Tourism experts have announced that visitors to the Mekong Sub-region may be able to buy a single visa for visiting Cambodia and five of its neighbors by 2015.
According to the Bangkok Post February 6 edition, the prediction was made at a Mekong Sub-regional tourism meeting in Bangkok earlier this week.
In this decade, tourism in the region is greatly developing. In 1995 there were only 10 million tourists, but by 2015 this is expected to increase to 50 million, predicted the Asian Development Bank's (ADB).
Of the many dusty sawngthaew rides I've been on in Laos, this one was the dustiest. The grasses and shrubs on the side of the road are all coated in a fine layer of dirt, looking as if they've been bronzed, and by the end of the hour and a half trip from Ban Na Hin to Ban Kong Lo there's dust in my ears and tiny beaches have formed in the folds of my clothes.
The flappers' gowns are torn, their cloche hats discolored and disintegrating; coattails are ripped and muddied; cigarette holders dangle from bare phalanges; the haunting quintet in matching tuxedos is tearing through Duke Ellington; and a reanimated, though paler than usual, Jay Gatsby has flown in to host the liveliest -- or is that undeadest? -- party of the year in the decrepit ballroom. No need to clear out the dead branches on the floor. The guests' spectral feet will Charleston right through them. And no need to clean out the fireplace; the chilled air suits the atmosphere nicely.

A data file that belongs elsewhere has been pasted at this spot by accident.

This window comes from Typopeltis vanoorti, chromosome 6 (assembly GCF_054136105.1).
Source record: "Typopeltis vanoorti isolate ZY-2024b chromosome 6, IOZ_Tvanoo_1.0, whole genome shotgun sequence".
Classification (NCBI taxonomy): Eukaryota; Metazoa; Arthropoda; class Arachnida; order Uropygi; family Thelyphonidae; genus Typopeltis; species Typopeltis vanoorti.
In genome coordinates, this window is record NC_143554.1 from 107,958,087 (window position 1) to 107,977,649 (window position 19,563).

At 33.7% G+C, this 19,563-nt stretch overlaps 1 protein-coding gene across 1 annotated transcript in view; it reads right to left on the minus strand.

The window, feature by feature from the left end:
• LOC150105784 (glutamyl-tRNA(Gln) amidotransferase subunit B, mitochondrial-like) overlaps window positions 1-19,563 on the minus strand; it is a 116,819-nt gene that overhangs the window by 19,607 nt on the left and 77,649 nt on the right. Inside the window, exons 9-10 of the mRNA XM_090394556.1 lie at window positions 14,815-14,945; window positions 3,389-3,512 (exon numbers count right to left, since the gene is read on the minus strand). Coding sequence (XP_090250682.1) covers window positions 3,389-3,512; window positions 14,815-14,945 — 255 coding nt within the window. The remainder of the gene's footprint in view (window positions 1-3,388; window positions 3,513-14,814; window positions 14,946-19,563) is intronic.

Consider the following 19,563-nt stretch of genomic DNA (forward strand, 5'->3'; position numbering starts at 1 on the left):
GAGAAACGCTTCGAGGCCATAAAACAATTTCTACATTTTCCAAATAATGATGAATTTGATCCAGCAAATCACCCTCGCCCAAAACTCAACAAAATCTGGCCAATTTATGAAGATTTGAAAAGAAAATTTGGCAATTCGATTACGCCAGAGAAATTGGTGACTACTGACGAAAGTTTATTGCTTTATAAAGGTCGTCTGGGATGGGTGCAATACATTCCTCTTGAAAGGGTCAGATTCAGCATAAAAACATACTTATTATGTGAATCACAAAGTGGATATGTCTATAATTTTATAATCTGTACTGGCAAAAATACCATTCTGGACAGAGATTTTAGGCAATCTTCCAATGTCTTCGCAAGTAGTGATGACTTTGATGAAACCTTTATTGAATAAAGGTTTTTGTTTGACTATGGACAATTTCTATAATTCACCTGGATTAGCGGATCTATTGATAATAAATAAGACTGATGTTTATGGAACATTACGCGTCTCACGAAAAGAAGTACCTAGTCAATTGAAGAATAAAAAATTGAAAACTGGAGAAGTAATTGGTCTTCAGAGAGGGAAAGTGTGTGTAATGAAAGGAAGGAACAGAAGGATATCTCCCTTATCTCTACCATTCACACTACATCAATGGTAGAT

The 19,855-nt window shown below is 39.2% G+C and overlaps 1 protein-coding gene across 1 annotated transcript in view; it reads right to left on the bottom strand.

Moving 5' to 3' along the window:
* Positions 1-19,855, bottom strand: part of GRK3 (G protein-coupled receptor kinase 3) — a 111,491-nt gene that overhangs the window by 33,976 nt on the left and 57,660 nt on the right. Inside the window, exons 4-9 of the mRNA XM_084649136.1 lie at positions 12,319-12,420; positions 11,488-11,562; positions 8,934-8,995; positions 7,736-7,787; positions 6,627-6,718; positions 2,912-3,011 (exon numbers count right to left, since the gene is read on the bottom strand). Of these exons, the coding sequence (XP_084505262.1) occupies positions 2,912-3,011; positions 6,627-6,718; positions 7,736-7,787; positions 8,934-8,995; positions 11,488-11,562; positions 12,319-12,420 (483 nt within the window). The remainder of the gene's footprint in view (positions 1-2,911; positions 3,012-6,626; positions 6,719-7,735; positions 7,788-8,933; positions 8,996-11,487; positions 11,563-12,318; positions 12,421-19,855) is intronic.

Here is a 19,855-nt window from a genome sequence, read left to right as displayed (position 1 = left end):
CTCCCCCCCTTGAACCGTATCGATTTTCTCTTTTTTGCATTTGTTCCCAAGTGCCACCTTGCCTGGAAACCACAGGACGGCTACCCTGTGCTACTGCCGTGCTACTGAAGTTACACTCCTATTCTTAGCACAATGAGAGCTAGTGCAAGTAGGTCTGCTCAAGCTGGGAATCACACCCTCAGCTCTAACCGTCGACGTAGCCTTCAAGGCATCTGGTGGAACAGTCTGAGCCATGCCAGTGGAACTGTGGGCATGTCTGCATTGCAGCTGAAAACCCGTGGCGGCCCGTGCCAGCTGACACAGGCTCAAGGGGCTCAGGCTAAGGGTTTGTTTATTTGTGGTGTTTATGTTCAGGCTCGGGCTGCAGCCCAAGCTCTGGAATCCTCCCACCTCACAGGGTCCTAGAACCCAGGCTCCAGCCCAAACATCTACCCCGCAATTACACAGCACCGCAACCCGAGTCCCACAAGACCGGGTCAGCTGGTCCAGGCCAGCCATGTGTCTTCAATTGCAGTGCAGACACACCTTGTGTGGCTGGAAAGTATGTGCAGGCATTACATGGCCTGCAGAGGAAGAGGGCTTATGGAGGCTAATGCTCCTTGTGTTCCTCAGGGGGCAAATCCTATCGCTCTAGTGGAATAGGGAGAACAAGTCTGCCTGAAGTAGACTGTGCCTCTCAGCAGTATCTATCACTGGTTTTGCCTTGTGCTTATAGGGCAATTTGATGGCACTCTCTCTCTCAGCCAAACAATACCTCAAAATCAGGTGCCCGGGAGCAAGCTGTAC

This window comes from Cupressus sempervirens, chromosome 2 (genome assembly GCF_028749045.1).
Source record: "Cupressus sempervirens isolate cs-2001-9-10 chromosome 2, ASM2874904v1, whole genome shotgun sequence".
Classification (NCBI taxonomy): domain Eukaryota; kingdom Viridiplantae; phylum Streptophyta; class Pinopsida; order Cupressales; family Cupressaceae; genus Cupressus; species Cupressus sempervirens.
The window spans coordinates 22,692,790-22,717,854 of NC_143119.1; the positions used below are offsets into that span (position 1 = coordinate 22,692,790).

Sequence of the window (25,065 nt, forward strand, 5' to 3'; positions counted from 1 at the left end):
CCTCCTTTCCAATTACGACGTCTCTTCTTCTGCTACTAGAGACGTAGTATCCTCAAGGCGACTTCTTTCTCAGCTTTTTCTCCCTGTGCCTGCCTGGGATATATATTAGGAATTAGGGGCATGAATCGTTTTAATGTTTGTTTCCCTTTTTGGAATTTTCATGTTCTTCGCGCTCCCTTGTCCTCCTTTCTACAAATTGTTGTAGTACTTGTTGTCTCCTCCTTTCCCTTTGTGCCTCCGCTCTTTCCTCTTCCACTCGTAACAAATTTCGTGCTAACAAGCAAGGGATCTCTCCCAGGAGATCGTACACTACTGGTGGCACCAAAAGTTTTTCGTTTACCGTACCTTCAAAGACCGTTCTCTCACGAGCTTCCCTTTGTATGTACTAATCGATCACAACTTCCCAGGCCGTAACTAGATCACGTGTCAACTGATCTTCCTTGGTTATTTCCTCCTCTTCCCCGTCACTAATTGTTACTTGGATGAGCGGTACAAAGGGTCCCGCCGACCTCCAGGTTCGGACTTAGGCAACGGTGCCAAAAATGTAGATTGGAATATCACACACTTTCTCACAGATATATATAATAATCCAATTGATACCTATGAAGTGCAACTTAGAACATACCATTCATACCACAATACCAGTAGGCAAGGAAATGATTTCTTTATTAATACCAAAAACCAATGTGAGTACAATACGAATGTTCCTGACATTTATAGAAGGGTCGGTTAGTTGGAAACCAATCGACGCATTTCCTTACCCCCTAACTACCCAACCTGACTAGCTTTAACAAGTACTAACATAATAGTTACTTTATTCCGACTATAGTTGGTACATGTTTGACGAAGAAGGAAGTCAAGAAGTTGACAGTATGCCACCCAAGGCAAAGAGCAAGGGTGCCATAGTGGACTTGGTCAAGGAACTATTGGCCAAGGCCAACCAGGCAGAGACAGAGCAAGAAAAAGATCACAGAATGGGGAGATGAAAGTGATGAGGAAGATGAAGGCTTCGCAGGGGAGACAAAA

Location, location, location, you know the old adage and the magnificent temples of the ancient Khmer empire are no exception. The classic Khmer temple of Phnom Rung boasts Thailand's boldest location, perched atop an extinct volcano, while in Laos the Khmers left their legacy under the shadow of Lingaparvata mountain in the elegant lines of Wat Phu.